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Burger Robot Poised to Disrupt Fast Food Industry


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#76 Mikee4fun

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Posted 12 August 2014 - 06:25

Good news, the brats complaining about minimum wage perhaps should go back to school. On another note, I can't wait to have a GF robot, I will then no longer get bitched @  :laugh:




#77 OP DocM

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Posted 12 August 2014 - 07:35

Hmmmm....fembots ;)

#78 Shiranui

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Posted 12 August 2014 - 07:44

We will transition to a post-work society, where people will no longer have to work purely to stay alive. It is inevitable and a good thing. 

The problem is that, despite the fact that we are probably at least a century away from being in a position to make such a transition, technologically, culturally and geopolitically, we are being pushed prematurely in that direction (mostly by those already living in their own private post-work world.)

 

And don't for a moment think that this is primarily a blue-collar/working-class problem; on the contrary, white-collar workers are going to be hit just as hard, if not harder, and faster -- after all, computers are advancing far faster than robots.

20 years from now, you will be dreaming you could get a job flipping burgers. 



#79 My8th

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Posted 12 August 2014 - 08:35

Good news, the brats complaining about minimum wage perhaps should go back to school. On another note, I can't wait to have a GF robot, I will then no longer get bitched @  :laugh:

Instead of bitching at you she'll shoot at you with her hidden dual automatics.



#80 Hum

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Posted 12 August 2014 - 10:45

We will transition to a post-work society, where people will no longer have to work purely to stay alive. It is inevitable and a good thing. 

The problem is that, despite the fact that we are probably at least a century away from being in a position to make such a transition, technologically, culturally and geopolitically, we are being pushed prematurely in that direction (mostly by those already living in their own private post-work world.)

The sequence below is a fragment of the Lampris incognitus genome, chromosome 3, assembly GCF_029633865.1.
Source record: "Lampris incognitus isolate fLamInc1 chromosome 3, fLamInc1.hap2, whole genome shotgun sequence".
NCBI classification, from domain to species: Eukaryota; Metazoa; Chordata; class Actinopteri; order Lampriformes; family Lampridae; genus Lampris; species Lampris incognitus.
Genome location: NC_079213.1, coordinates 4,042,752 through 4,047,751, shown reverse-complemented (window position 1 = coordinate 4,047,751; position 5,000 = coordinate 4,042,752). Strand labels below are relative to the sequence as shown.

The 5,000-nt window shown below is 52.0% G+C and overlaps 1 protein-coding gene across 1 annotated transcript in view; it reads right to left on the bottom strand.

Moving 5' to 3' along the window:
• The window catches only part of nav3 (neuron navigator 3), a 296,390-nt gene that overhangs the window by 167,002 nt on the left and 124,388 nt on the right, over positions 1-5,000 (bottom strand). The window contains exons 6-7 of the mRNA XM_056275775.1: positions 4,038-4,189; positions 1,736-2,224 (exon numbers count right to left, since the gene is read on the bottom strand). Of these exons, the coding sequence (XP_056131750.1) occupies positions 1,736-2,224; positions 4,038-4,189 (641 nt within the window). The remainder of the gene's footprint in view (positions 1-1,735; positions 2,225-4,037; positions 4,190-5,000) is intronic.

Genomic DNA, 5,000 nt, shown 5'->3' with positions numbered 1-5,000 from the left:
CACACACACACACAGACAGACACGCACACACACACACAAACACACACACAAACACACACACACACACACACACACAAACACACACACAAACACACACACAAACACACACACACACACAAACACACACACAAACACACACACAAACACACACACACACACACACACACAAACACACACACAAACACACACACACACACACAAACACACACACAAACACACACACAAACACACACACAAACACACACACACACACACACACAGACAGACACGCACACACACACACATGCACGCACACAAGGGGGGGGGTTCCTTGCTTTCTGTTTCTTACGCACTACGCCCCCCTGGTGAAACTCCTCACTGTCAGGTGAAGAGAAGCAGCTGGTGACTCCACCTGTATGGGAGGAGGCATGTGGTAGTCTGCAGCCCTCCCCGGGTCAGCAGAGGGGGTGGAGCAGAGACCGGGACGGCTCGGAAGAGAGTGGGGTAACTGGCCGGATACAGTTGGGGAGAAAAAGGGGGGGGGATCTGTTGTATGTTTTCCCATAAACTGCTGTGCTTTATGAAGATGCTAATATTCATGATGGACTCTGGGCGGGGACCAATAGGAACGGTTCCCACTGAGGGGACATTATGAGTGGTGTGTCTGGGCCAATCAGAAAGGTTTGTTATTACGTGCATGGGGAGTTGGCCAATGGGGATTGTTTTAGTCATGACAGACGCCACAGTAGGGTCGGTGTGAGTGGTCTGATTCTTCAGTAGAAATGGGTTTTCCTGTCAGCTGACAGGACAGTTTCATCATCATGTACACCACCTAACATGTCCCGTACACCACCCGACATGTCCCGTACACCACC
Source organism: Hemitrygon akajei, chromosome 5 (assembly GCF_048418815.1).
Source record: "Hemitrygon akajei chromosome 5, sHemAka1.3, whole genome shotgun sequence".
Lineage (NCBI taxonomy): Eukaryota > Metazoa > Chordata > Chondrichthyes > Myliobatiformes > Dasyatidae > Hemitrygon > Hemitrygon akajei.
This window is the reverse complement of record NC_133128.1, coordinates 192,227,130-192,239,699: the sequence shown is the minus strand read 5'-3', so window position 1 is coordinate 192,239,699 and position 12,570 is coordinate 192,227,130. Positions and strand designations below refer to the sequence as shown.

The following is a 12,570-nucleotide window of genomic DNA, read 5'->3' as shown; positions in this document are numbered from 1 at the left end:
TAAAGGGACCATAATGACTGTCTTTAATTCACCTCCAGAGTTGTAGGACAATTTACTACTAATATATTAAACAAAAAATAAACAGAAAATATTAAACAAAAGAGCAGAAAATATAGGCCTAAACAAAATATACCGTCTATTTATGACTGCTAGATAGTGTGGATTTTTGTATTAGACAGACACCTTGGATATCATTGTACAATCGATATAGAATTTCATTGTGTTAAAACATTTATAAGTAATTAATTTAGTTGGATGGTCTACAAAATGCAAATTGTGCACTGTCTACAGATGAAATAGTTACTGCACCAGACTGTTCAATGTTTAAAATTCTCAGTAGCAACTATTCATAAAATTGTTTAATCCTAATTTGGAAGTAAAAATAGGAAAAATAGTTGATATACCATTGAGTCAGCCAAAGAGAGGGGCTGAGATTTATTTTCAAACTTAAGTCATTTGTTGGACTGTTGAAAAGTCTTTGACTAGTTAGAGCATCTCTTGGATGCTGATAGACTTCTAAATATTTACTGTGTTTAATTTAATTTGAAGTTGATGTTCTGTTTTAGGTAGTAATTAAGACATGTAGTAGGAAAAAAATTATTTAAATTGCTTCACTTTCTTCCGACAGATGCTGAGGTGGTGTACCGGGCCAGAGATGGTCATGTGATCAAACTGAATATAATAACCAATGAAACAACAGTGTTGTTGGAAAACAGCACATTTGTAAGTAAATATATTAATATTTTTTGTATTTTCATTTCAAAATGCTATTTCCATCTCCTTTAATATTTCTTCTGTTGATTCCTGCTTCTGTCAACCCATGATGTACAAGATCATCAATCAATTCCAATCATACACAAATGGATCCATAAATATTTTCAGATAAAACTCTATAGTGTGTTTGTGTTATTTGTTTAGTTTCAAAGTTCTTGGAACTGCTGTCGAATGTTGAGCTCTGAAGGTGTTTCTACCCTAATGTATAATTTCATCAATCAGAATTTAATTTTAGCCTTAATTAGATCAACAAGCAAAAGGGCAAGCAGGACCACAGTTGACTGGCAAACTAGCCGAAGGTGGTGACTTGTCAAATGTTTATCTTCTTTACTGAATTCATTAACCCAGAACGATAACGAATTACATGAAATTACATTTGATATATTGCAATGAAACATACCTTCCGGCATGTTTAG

And don't for a moment think that this is primarily a blue-collar/working-class problem; on the contrary, white-collar workers are going to be hit just as hard, if not harder, and faster -- after all, computers are advancing far faster than robots.

20 years from now, you will be dreaming you could get a job flipping burgers. 

It will be interesting to see what people will do for 'money'.



#81 OP DocM

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Posted 12 August 2014 - 10:52

Barter credits.

#82 SierraSonic

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Posted 12 August 2014 - 15:47

Barter credits.

How do you progress with a barter system where the level of items used is freely distributed to everyone? You can't barter something everyone has, and by then everything should be available to everyone. What is the incentive to progress?

 

I think money will remain, just be used as an incentive to get more than the minimum. Sure you could live and be healthy and have fun, but no paid extras without work.

 

 

Good news, the brats complaining about minimum wage perhaps should go back to school. On another note, I can't wait to have a GF robot, I will then no longer get bitched @   :laugh:

 
As stated countless times, teenagers and those under 21 make up a small fraction of the work force, which is a constantly shrinking class of worker around the world, regardless of revenue. Something about causations and correlations and all that. It's obvious that if the required pay goes up, so do the requirements of work. Most companies will go for the worker they beleive will stay and offer their experience and services over taking on a new fresh hirer straight from school. The problem is, we are literally removing the jobs from the market where teens best fit: part time work, usually at fast food, but can be any entry level work, that could easily be replaced by robots.


#83 OP DocM

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Posted 12 August 2014 - 16:43

How do you progress with a barter system where the level of items used is freely distributed to everyone? You can't barter something everyone has, and by then everything should be available to everyone. What is the incentive to progress?
>


You are aware that barter groups are already rather common in the US, and that their are numerous local script currencies that function similarly?

Article on the rising barter economy
http://mobile.busine...-barter-economy

#84 SierraSonic

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Posted 12 August 2014 - 17:48

You are aware that barter groups are already rather common in the US, and that their are numerous local script currencies that function similarly?

Article on the rising barter economy
http://mobile.busine...-barter-economy

Yes I know bartering exists, I've played the craigslist trade up game. It's fine, but I still see issues when everything we need will be available to all for free and everything we want should still be available to everyone for free, as was talked about when money no longer becomes a requirement, same goes to skills and labor, with no incentive to have to work to receive anything, why bother bartering at all?

 

It works now only because things and services are not available to people so they can trade whatever either party need for what the other wants at the time. Remove the need from one side and bartering becomes pointless.